Chambers of Congress: Joint Meeting on Certification of Election Results

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A joint meeting of the Senate and House of Representatives convened to tally and validate the votes of the Electoral College, which voted for Joe Biden on December 14, was cut short after several hundred pro-Donald Trump marchers in Washington on Wednesday threw down metal barricades and broke through to the Capitol building.

Capitol police have ordered the evacuation of two buildings – the James Madison Memorial Building for the Library of Congress and the Cannon House office building, located directly opposite the Capitol.

Earlier Wednesday, US Vice President Mike Pence opened the joint session of Congress.

Recall that President Donald Trump made it clear that he expects his deputy to help in the process of protesting the election results. Mike Pence said that he was also worried about the situation with the authenticity of the Electoral College vote, but at the same time, for almost the first time in four years of working with Donald Trump, he objected to the head of the White House, noting that, from a procedural point of view, this it is not right for him, the US Vice President, to have the authority to unilaterally accept – or reject – electoral votes.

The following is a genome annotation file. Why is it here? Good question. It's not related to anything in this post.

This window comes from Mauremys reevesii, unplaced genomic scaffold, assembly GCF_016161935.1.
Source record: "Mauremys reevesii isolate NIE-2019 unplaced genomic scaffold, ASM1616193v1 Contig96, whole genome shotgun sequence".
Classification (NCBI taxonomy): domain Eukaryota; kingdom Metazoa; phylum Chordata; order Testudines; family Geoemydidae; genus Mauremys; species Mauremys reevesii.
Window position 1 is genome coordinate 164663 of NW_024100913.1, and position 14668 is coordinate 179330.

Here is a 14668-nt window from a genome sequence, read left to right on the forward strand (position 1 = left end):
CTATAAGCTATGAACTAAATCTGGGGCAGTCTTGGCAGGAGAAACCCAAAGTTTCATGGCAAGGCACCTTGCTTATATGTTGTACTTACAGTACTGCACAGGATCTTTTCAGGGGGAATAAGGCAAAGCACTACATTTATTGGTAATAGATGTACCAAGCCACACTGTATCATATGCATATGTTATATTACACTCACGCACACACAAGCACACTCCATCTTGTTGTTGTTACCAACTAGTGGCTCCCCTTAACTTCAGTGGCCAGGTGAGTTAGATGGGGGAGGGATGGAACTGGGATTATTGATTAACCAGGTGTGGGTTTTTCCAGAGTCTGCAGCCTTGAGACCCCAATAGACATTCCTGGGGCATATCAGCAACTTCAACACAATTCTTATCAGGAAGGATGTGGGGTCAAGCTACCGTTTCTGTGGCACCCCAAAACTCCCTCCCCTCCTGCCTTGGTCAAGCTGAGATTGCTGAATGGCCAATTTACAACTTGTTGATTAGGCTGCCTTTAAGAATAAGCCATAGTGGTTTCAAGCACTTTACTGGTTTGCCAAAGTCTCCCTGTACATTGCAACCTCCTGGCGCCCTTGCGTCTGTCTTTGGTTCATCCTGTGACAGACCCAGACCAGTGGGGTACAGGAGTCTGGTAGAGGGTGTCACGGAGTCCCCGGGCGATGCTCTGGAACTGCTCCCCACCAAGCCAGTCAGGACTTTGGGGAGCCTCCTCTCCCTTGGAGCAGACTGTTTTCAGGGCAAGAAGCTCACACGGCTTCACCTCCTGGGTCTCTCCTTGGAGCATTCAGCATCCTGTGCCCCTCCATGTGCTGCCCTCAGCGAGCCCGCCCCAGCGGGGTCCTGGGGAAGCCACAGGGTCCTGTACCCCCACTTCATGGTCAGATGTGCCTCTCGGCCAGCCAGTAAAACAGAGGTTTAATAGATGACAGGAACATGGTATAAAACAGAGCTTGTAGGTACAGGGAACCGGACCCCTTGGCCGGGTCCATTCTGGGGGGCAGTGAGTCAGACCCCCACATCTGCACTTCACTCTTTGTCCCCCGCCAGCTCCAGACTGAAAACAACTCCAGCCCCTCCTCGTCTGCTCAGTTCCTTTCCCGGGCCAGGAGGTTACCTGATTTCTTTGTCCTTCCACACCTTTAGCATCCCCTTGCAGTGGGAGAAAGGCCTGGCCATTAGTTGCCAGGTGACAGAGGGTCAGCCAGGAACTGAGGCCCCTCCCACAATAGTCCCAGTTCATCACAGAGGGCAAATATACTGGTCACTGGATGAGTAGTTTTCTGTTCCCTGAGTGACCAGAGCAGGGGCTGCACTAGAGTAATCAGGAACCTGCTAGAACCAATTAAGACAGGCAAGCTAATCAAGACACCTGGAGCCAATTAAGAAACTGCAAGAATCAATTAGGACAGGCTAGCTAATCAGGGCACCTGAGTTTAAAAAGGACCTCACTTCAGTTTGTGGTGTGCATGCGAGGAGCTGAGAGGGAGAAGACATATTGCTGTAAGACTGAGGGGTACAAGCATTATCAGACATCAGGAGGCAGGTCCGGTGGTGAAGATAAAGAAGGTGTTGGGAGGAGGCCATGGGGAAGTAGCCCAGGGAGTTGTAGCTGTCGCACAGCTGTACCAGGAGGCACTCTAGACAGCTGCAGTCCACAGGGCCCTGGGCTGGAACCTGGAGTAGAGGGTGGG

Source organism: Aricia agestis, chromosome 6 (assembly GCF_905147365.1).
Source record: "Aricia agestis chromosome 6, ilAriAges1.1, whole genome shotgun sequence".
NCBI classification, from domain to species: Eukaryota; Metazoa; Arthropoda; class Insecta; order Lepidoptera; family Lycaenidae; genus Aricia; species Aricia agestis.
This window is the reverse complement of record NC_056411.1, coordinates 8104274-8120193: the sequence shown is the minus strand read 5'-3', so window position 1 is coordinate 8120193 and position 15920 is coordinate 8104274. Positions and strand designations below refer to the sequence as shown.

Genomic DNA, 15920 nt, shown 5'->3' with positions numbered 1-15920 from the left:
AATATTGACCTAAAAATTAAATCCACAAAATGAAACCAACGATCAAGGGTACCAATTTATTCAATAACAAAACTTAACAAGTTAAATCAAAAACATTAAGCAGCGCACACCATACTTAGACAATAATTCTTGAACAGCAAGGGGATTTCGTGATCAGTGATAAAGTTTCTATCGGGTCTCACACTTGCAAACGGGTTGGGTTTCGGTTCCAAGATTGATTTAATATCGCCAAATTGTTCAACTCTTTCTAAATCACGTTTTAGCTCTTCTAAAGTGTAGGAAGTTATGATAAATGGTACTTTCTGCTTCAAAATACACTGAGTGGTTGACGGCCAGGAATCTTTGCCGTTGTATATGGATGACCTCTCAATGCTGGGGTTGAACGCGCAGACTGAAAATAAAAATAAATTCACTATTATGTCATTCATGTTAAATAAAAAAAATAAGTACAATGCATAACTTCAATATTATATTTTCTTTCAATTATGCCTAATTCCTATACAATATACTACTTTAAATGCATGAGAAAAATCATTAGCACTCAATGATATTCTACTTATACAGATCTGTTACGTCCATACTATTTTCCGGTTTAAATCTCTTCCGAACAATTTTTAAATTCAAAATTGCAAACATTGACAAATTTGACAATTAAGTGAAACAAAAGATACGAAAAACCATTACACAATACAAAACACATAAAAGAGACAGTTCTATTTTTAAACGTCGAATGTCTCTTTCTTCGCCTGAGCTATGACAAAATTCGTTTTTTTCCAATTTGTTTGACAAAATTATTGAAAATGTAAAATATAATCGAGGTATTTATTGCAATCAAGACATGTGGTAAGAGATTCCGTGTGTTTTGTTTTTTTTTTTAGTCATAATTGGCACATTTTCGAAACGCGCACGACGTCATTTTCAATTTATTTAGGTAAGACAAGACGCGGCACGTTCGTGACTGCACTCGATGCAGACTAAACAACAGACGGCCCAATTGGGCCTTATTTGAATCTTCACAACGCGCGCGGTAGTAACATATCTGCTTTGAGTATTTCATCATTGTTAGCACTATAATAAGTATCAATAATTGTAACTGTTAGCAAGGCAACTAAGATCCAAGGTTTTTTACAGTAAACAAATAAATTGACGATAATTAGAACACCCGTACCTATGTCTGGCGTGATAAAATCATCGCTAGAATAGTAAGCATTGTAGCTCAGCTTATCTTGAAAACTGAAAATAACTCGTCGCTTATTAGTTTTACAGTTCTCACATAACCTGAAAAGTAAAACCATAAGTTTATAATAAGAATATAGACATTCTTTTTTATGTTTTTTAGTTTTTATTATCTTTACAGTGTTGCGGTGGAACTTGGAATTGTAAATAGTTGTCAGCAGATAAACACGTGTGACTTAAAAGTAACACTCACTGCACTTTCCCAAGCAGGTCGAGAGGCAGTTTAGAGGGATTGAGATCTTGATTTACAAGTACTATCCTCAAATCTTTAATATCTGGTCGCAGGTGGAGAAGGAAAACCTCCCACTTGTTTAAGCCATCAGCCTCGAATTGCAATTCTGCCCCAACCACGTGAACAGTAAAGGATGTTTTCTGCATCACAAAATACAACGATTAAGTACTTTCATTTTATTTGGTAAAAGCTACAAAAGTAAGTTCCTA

“In my understanding, my oath of allegiance and protection to the Constitution prevents me from unilaterally deciding which electoral votes should be counted and which not,” Pence said.

Pence was backed by Senate Majority Leader Mitch McConnell, who, contrary to custom, criticized not Democrats, but his fellow party members. According to McConnell, protesting the presidential election results at this stage is irrational and could strike a blow to the entire electoral system.

“We can’t just declare ourselves a national election commission on steroids,” McConnell said. – Voters, courts, states – they all expressed their opinion. If we overturn it, it will be such a blow to our republic, from which it will never recover. “

Usually, the election certification process is more ceremonial, but this time it has turned into a test of the loyalty of Republican legislators to President Donald Trump.

More than a hundred Republicans from the House of Representatives and about a dozen senators have said they plan to protest electoral votes from some or all of the six wavering states where Biden won (Arizona, Georgia, Michigan, Nevada, Pennsylvania, Wisconsin). They will also demand the creation of a commission to verify the election results.

Their objections are not expected to change the outcome of the election, as Democrats control the House of Representatives. In the Senate, Republicans have a slight edge, but even there objections are unlikely to receive majority support, since several Republican senators have already spoken out against the reversal of election results in any of the states.

According to the results of the Electoral College vote, Biden received 306 votes, Trump – 232. Biden’s inauguration ceremony is scheduled for January 20.

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